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Most of us know brainstorming is the technique of stimulating creative thinking by unrestrained and spontaneous participation in group discussion. That’s what advertising executive Alex Osborn of Batten, Barton, Durstine & Osborn had in mind when he coined the term. Frustrated by what he felt was a lack of creativity and imagination among his ad execs, he gathered them together and directed them to spontaneously suggest as many new advertising ideas as possible. He believed what distinguished his brainstorming from other group activities was the absence of negative feedback. Osborn insisted the process would fail if people were worried that their ideas might be ridiculed. He felt that if no one criticized their ideas, people would lose their social inhibitions and free-associate spontaneously. In the era of the Madison Avenue three-martini lunch, brainstorming solved Osborn’s problem with his uninspired staff. He wrote a book about it and companies everywhere jumped on the brainstorming bandwagon.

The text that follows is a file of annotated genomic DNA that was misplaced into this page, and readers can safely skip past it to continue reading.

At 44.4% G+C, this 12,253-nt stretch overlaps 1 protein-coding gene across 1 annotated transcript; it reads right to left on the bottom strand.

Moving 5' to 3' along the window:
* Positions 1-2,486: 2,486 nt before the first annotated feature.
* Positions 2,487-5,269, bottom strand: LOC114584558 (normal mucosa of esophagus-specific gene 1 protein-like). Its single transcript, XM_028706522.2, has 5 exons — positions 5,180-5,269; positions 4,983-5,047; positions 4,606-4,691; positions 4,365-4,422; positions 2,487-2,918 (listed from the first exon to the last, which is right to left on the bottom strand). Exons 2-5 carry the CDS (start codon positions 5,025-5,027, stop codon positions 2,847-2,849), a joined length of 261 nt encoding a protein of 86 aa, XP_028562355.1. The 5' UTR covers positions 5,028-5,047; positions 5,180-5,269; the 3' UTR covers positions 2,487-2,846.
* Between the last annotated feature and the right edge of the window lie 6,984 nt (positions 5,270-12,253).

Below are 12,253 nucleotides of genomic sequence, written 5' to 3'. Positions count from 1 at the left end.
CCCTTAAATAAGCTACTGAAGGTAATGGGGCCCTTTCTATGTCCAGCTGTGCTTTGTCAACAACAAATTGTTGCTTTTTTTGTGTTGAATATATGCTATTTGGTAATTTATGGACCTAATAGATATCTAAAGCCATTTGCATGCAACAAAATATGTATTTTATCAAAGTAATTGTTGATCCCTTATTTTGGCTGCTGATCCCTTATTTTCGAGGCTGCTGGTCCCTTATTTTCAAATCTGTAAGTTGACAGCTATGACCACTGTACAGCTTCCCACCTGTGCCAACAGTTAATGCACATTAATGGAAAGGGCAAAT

What’s wrong with brainstorming?

Listen to these experts telling us how traditional group brainstorming is a bad way to go about searching for solutions to problems:

  • Psychology professor Paul Paulus explains how “brainstorming is a complex process where people are trying to listen, think, add, collaborate, build. It’s cumbersome, it’s difficult psychologically, and people don’t do it very well.” 
  • Northwestern’s Kellogg School of Management professor Ben Jones argues that the problems businesses need to solve aren’t the kind that allow us to follow Osborn’s method, which was designed as a way to come up with advertising slogans and jingles, hardly the problems your company faces. (Click here to see a television ad created by BBDO’s brainstorming team.)
  • Annie Sneed of Fast Company says brainstorming is dumb, because group dynamics have too many downsides. Among them are how strong people dominate, less assertive ones hold back, toadies practice group suckup (the verbal version of groupthink), and more.
  • Charlan Nemeth, a professor of psychology at UC Berkeley, says the ineffectiveness of brainstorming stems from the very thing that Osborn thought was most important – the lack of negative feedback.